TRENTON, N.J. - New Jersey Gov. Phil Murphy on Friday ordered state employees to work remotely Wednesday, the day of President-elect Joe Biden’s inauguration, because of the "tension" in the country after an attack on the U.S. Capitol.
The order comes as authorities say they’re preparing for the possibility of violent demonstrations on Sunday by supporters of President Donald Trump in state capitals across the country. National Guard troops are also converging on Washington, including nearly 600 from New Jersey.
"With all the other tension in the country right now we’ve made the call that working from home right now, state offices, is the right call," said Murphy, a Democrat.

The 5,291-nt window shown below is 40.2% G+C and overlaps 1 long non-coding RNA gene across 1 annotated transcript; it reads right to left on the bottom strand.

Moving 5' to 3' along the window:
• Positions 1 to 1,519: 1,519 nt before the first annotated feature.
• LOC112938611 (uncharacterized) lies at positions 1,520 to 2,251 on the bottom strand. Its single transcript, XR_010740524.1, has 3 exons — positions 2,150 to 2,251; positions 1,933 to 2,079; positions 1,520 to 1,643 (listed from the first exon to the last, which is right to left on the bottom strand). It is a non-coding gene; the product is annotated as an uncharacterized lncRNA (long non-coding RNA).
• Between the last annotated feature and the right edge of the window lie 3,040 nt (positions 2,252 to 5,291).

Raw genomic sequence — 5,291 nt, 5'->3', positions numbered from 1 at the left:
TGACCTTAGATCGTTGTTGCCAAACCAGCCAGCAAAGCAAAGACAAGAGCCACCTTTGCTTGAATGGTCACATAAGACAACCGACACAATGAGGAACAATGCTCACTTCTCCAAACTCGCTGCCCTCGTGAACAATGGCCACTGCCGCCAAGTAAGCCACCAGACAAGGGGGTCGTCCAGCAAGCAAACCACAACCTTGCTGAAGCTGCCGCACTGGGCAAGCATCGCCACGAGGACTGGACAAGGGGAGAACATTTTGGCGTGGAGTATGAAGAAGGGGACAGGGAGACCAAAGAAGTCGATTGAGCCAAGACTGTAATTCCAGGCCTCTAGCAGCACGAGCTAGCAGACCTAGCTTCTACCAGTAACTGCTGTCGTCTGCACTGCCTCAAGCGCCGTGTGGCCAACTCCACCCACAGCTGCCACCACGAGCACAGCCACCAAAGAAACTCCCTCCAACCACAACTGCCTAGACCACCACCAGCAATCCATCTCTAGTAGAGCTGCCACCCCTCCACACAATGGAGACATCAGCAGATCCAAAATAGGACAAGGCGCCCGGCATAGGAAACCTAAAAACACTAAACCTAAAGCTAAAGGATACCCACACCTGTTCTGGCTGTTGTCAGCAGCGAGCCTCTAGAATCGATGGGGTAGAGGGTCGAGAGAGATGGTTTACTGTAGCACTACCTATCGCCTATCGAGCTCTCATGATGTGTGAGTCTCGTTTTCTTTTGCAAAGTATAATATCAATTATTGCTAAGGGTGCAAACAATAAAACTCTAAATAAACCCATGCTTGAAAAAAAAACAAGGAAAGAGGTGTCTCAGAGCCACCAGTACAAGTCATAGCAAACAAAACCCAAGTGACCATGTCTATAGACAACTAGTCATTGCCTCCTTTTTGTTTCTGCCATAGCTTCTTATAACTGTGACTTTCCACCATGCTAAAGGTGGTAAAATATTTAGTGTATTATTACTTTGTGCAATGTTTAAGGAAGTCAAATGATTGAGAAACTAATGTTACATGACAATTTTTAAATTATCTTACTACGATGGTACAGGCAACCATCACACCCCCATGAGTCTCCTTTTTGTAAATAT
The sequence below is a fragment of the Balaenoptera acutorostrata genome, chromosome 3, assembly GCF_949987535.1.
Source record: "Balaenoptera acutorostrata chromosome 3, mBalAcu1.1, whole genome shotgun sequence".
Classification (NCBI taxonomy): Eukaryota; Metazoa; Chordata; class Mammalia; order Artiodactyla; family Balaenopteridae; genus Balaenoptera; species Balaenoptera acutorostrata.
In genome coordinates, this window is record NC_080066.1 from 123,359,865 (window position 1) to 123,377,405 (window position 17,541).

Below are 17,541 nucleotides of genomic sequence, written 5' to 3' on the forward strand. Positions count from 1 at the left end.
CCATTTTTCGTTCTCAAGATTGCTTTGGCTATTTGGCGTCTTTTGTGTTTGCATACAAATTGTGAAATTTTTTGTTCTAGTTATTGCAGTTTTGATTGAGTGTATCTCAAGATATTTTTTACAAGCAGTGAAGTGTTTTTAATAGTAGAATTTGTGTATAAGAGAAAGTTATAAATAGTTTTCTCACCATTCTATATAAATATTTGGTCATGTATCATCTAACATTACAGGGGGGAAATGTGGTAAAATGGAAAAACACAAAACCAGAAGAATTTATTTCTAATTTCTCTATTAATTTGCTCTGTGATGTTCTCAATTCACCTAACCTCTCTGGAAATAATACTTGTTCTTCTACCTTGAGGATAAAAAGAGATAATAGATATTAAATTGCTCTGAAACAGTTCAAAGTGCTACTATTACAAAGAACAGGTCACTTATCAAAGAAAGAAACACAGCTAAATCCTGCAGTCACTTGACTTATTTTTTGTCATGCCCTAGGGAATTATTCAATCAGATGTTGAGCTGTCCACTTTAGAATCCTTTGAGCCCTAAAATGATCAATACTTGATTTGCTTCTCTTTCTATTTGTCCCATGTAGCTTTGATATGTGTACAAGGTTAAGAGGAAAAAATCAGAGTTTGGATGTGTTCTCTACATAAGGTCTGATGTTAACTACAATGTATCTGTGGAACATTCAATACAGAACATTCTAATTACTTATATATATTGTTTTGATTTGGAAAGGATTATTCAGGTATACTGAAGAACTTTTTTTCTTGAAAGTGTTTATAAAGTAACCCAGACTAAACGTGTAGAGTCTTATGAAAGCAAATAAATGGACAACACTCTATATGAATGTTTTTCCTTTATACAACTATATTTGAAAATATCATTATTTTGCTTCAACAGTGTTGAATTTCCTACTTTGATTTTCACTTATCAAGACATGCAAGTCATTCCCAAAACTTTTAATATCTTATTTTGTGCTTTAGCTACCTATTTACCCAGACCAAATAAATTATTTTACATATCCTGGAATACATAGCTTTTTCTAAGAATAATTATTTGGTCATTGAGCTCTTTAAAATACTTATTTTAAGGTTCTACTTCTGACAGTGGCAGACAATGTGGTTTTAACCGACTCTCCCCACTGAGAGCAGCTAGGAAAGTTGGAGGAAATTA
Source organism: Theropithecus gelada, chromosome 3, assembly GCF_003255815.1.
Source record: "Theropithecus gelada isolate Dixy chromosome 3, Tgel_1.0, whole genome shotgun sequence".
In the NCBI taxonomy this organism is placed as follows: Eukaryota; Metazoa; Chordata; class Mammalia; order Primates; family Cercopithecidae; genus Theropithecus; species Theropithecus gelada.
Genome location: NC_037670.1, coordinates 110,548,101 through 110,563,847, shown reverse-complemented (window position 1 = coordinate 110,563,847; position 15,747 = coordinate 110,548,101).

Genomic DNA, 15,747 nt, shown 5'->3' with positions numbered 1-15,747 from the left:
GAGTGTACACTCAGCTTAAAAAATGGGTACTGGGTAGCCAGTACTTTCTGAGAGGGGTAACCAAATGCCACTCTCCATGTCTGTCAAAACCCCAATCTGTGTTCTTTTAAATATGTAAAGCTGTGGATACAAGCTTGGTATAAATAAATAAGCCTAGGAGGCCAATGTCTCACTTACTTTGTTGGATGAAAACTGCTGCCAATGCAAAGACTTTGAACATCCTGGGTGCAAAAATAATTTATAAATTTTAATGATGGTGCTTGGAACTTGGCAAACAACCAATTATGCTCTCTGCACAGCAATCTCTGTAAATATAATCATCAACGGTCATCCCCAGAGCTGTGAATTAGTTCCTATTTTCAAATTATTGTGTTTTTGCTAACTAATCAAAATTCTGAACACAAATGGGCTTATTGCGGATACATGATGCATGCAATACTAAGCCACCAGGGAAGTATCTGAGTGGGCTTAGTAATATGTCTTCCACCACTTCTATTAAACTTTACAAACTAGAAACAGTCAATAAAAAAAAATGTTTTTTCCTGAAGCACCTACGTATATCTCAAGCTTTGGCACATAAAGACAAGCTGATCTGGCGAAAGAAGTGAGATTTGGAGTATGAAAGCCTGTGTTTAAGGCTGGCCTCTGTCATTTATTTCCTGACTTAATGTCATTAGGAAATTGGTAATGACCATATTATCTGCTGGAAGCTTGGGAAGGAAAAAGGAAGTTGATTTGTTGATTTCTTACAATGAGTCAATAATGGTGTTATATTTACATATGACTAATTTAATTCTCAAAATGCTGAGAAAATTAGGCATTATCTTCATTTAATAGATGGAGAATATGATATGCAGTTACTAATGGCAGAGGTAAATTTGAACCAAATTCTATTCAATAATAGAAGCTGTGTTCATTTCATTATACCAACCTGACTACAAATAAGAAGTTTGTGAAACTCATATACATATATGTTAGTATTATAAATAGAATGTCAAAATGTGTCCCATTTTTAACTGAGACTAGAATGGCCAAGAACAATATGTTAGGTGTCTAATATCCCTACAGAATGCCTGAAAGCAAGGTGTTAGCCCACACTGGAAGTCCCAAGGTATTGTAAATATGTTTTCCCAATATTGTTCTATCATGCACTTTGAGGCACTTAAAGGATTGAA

New Jersey State Police Superintendent Col. Pat Callahan said there is no specific threat to the statehouse in Trenton, but that officials want to be prepared in case something happens.
Trump’s supporters mobbed the Capitol on Jan. 6, just after wrongly insisting he had won the presidential election and telling them to fight. The deadly attack is being investigated by federal prosecutors, who on Thursday wrote in documents that the mob aimed to "capture and assassinate elected officials."
Plastic orange barriers have gone up in Trenton around the statehouse since the Capitol attack, and Callahan said he couldn’t recall a time when communication with federal, state and local authorities about the possibility for violent protests had ever been as "robust" as it is now.
Murphy implored people to stay home on Sunday.
"The fewer folks in and around Trenton, the better," Callahan said.
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